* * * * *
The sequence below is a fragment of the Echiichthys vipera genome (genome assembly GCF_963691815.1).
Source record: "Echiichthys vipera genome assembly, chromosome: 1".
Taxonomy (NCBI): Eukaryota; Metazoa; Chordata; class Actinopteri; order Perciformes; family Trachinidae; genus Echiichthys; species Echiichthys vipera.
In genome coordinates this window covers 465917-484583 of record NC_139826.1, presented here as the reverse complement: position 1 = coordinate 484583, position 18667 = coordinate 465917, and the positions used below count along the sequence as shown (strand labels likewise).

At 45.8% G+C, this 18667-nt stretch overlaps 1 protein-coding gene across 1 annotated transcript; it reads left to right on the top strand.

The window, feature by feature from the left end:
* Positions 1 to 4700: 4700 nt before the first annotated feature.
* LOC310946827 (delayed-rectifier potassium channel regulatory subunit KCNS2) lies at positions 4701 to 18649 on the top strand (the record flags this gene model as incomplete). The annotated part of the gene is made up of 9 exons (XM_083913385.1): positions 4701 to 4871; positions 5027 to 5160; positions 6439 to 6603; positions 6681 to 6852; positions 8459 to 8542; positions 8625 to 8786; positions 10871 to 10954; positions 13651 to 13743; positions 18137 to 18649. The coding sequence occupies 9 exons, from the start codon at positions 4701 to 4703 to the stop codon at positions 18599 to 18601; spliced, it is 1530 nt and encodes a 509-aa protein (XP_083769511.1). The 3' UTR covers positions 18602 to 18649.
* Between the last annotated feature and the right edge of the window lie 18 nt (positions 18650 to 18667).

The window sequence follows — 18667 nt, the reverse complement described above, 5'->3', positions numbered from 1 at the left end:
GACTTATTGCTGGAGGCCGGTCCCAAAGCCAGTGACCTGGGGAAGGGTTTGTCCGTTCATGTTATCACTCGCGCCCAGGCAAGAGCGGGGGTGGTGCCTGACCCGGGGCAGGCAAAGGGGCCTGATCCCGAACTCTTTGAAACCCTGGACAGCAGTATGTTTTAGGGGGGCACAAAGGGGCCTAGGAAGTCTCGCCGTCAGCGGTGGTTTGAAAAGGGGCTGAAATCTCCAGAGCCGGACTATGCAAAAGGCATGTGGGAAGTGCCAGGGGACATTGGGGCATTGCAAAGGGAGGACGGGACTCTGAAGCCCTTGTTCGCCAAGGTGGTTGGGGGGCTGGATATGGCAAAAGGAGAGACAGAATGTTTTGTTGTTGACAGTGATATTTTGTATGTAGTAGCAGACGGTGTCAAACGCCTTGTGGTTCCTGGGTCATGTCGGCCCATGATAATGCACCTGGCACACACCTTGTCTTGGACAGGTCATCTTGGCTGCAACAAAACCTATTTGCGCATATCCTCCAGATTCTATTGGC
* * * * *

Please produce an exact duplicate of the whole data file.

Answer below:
The sequence below is a fragment of the Echiichthys vipera genome (genome assembly GCF_963691815.1).
Source record: "Echiichthys vipera genome assembly, chromosome: 1".
Taxonomy (NCBI): Eukaryota; Metazoa; Chordata; class Actinopteri; order Perciformes; family Trachinidae; genus Echiichthys; species Echiichthys vipera.
In genome coordinates this window covers 465917-484583 of record NC_139826.1, presented here as the reverse complement: position 1 = coordinate 484583, position 18667 = coordinate 465917, and the positions used below count along the sequence as shown (strand labels likewise).

At 45.8% G+C, this 18667-nt stretch overlaps 1 protein-coding gene across 1 annotated transcript; it reads left to right on the top strand.

The window, feature by feature from the left end:
* Positions 1 to 4700: 4700 nt before the first annotated feature.
* LOC310946827 (delayed-rectifier potassium channel regulatory subunit KCNS2) lies at positions 4701 to 18649 on the top strand (the record flags this gene model as incomplete). The annotated part of the gene is made up of 9 exons (XM_083913385.1): positions 4701 to 4871; positions 5027 to 5160; positions 6439 to 6603; positions 6681 to 6852; positions 8459 to 8542; positions 8625 to 8786; positions 10871 to 10954; positions 13651 to 13743; positions 18137 to 18649. The coding sequence occupies 9 exons, from the start codon at positions 4701 to 4703 to the stop codon at positions 18599 to 18601; spliced, it is 1530 nt and encodes a 509-aa protein (XP_083769511.1). The 3' UTR covers positions 18602 to 18649.
* Between the last annotated feature and the right edge of the window lie 18 nt (positions 18650 to 18667).

The window sequence follows — 18667 nt, the reverse complement described above, 5'->3', positions numbered from 1 at the left end:
GACTTATTGCTGGAGGCCGGTCCCAAAGCCAGTGACCTGGGGAAGGGTTTGTCCGTTCATGTTATCACTCGCGCCCAGGCAAGAGCGGGGGTGGTGCCTGACCCGGGGCAGGCAAAGGGGCCTGATCCCGAACTCTTTGAAACCCTGGACAGCAGTATGTTTTAGGGGGGCACAAAGGGGCCTAGGAAGTCTCGCCGTCAGCGGTGGTTTGAAAAGGGGCTGAAATCTCCAGAGCCGGACTATGCAAAAGGCATGTGGGAAGTGCCAGGGGACATTGGGGCATTGCAAAGGGAGGACGGGACTCTGAAGCCCTTGTTCGCCAAGGTGGTTGGGGGGCTGGATATGGCAAAAGGAGAGACAGAATGTTTTGTTGTTGACAGTGATATTTTGTATGTAGTAGCAGACGGTGTCAAACGCCTTGTGGTTCCTGGGTCATGTCGGCCCATGATAATGCACCTGGCACACACCTTGTCTTGGACAGGTCATCTTGGCTGCAACAAAACCTATTTGCGCATATCCTCCAGATTCTATTGGC